Wounding or Inflicting Grievous Bodily Harm (GBH)

This assault is covered under s.20 of the OAPA. For this type of assault to have taken place, an actual wounding would have had to occur, and this would need to involve both layers of the skin being broken and other forms of injury that would be construed as ‘serious’ (e.g. broken bones). 

Although this type of assault is more serious than that described in s.47, it carries exactly the same level of punitive measures and is also a ‘triable either way’ offence. In comparison with s.18 (which we will consider next), the mens rea for this offence is not usually too difficult for prosecutors to prove, as it need only be confirmed that the defendant intended to cause or recklessly caused some harm. The term ‘some harm’ is crucial here, as the defendant need not have intended to cause serious bodily harm. If this were the case, the prosecution would aim to rely upon the next and most serious assault classification.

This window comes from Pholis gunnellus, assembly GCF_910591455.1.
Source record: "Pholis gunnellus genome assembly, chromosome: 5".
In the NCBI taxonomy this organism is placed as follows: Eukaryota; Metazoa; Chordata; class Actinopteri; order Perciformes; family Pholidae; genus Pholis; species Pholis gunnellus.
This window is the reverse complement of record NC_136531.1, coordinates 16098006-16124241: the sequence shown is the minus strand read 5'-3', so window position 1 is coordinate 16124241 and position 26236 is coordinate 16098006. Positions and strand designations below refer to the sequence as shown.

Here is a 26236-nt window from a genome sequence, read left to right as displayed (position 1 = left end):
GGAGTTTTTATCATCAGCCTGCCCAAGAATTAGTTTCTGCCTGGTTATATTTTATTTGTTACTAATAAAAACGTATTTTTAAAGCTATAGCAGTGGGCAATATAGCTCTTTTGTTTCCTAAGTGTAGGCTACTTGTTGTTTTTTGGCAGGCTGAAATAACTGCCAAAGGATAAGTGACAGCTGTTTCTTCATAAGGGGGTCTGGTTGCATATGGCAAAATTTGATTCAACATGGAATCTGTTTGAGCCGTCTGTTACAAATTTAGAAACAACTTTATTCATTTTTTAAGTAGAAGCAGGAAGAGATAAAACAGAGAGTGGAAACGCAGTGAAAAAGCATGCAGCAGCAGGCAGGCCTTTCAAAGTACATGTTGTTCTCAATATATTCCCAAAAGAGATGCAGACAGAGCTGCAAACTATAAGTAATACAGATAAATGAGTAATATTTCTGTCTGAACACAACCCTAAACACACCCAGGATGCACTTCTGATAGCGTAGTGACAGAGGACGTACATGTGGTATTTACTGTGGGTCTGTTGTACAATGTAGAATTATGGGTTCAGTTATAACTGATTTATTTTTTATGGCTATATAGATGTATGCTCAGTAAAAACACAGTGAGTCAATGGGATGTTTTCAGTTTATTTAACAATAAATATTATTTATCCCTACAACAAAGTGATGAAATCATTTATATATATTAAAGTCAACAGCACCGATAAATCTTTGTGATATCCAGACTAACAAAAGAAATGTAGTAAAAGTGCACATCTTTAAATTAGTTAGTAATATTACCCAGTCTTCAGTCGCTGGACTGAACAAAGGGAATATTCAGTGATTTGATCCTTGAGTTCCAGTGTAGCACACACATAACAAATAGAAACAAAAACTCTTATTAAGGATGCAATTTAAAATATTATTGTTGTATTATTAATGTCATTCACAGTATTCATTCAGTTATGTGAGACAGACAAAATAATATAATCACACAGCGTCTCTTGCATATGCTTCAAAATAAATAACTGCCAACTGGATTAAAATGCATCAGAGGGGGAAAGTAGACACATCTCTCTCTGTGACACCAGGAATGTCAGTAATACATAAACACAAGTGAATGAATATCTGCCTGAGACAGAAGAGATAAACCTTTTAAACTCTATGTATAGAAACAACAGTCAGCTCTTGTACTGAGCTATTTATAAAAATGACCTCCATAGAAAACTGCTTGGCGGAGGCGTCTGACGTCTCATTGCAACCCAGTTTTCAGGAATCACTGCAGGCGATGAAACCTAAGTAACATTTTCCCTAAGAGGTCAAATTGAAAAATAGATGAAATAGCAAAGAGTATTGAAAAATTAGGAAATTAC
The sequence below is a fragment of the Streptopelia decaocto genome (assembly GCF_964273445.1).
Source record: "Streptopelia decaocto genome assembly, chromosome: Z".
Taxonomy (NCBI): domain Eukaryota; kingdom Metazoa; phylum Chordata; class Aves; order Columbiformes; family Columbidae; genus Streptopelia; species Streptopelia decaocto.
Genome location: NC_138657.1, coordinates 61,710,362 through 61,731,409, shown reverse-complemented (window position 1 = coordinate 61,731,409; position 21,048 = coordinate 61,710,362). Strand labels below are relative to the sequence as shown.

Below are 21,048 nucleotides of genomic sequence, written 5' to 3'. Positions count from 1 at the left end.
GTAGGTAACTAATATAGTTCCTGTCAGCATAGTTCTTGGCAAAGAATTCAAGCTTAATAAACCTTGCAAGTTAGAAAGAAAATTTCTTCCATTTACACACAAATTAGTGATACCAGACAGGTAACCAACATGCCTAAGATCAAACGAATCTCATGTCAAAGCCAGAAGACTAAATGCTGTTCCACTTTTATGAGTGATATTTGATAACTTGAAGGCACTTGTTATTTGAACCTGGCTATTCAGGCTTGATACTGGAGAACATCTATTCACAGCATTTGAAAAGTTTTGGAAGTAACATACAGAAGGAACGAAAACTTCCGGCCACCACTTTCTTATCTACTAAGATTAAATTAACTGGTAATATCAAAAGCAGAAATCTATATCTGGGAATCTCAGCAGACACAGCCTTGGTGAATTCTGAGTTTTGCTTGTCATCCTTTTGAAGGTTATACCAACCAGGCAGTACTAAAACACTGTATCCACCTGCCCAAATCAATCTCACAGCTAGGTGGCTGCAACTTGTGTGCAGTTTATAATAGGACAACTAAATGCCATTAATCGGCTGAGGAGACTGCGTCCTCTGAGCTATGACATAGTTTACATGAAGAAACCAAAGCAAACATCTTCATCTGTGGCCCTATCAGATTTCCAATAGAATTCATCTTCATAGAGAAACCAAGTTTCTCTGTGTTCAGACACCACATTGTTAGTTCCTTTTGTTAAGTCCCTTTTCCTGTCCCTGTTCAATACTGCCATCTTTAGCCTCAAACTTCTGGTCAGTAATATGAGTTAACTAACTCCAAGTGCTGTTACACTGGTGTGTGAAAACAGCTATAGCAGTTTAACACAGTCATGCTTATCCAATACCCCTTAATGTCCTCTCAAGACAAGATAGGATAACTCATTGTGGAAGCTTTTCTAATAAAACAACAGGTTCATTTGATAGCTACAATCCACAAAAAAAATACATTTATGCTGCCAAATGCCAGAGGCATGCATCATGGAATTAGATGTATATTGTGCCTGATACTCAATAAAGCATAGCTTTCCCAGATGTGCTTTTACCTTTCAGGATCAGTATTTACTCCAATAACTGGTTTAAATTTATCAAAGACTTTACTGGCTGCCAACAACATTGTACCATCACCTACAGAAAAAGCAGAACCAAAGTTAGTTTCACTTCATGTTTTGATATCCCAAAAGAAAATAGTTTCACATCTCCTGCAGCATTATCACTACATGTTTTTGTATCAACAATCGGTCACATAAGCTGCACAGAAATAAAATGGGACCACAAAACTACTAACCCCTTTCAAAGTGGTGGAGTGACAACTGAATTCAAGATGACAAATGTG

Wounding or Causing Grievous Bodily Harm with Intent

This assault falls under s.18 of the OAPA and is by far the most serious non-fatal offence that can take place. In recognition of the seriousness of this offence, the maximum penalty may include life imprisonment. Moreover, this is an indictable offence only, so Magistrates would always have to pass such a case on to the Crown Court.

The actus reus of the offence is exactly the same as in s.20 (above). However, it is the mens rea requirements for this specific offence that the prosecution may find particularly challenging at times. This is because the prosecution has to prove that the defendant had one of two ulterior intents:

  • Intention to cause or recklessly caused grievous bodily harm
  • Intention to resist or prevent the lawful apprehension or detainer of any person

If this sounds easy, it is not! Many prosecutors are unable to prove this additional and essential requirement for a conviction under s.18 and, as a consequence, often have to rely upon s.20 instead (which as we have already seen, carries much less harsh sanctions).

So there we have it. Whilst we appreciate that many people are already aware of these types of assaults, often one or two snippets of information regarding the fine details of the offences of assault can escape you. It never hurts to refresh your memory about the elements of each particular offence.

The Institute of Legal Secretaries and PAs aims to provide our Members with similar legal refreshers and updates on a regular basis, and we always try to keep these varied and in sympathy with any relevant current opinions.